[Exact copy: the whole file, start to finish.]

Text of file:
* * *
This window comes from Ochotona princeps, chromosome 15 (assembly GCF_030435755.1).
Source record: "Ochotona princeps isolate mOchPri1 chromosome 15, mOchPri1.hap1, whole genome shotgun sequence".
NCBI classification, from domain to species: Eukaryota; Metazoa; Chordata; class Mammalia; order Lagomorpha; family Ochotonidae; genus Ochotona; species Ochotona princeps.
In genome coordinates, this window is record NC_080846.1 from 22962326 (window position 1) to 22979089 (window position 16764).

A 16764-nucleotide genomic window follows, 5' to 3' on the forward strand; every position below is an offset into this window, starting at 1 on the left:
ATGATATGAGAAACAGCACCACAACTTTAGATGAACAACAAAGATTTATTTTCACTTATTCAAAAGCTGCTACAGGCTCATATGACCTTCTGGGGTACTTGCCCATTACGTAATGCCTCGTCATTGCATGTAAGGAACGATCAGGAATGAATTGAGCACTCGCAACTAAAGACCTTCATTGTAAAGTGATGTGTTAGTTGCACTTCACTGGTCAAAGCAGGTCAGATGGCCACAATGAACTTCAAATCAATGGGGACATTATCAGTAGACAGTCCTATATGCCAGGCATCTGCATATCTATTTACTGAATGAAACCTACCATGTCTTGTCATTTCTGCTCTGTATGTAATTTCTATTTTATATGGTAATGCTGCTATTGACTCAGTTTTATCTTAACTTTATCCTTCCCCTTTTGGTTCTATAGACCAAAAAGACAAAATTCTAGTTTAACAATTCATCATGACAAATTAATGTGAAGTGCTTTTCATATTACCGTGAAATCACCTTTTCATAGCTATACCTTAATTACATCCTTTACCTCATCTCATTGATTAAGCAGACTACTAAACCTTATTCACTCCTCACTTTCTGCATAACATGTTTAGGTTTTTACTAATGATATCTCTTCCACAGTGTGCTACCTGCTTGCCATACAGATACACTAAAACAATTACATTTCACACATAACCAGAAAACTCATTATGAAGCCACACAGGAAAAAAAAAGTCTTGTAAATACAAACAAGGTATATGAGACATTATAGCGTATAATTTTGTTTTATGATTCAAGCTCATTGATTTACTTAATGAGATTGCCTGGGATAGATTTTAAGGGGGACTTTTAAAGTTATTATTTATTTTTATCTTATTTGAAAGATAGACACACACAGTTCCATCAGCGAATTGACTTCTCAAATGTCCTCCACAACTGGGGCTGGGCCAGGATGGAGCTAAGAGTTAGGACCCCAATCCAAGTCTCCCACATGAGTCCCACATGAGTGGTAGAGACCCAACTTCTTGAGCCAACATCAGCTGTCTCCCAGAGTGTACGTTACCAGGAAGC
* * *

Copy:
This window comes from Ochotona princeps, chromosome 15 (assembly GCF_030435755.1).
Source record: "Ochotona princeps isolate mOchPri1 chromosome 15, mOchPri1.hap1, whole genome shotgun sequence".
NCBI classification, from domain to species: Eukaryota; Metazoa; Chordata; class Mammalia; order Lagomorpha; family Ochotonidae; genus Ochotona; species Ochotona princeps.
In genome coordinates, this window is record NC_080846.1 from 22962326 (window position 1) to 22979089 (window position 16764).

A 16764-nucleotide genomic window follows, 5' to 3' on the forward strand; every position below is an offset into this window, starting at 1 on the left:
ATGATATGAGAAACAGCACCACAACTTTAGATGAACAACAAAGATTTATTTTCACTTATTCAAAAGCTGCTACAGGCTCATATGACCTTCTGGGGTACTTGCCCATTACGTAATGCCTCGTCATTGCATGTAAGGAACGATCAGGAATGAATTGAGCACTCGCAACTAAAGACCTTCATTGTAAAGTGATGTGTTAGTTGCACTTCACTGGTCAAAGCAGGTCAGATGGCCACAATGAACTTCAAATCAATGGGGACATTATCAGTAGACAGTCCTATATGCCAGGCATCTGCATATCTATTTACTGAATGAAACCTACCATGTCTTGTCATTTCTGCTCTGTATGTAATTTCTATTTTATATGGTAATGCTGCTATTGACTCAGTTTTATCTTAACTTTATCCTTCCCCTTTTGGTTCTATAGACCAAAAAGACAAAATTCTAGTTTAACAATTCATCATGACAAATTAATGTGAAGTGCTTTTCATATTACCGTGAAATCACCTTTTCATAGCTATACCTTAATTACATCCTTTACCTCATCTCATTGATTAAGCAGACTACTAAACCTTATTCACTCCTCACTTTCTGCATAACATGTTTAGGTTTTTACTAATGATATCTCTTCCACAGTGTGCTACCTGCTTGCCATACAGATACACTAAAACAATTACATTTCACACATAACCAGAAAACTCATTATGAAGCCACACAGGAAAAAAAAAGTCTTGTAAATACAAACAAGGTATATGAGACATTATAGCGTATAATTTTGTTTTATGATTCAAGCTCATTGATTTACTTAATGAGATTGCCTGGGATAGATTTTAAGGGGGACTTTTAAAGTTATTATTTATTTTTATCTTATTTGAAAGATAGACACACACAGTTCCATCAGCGAATTGACTTCTCAAATGTCCTCCACAACTGGGGCTGGGCCAGGATGGAGCTAAGAGTTAGGACCCCAATCCAAGTCTCCCACATGAGTCCCACATGAGTGGTAGAGACCCAACTTCTTGAGCCAACATCAGCTGTCTCCCAGAGTGTACGTTACCAGGAAGC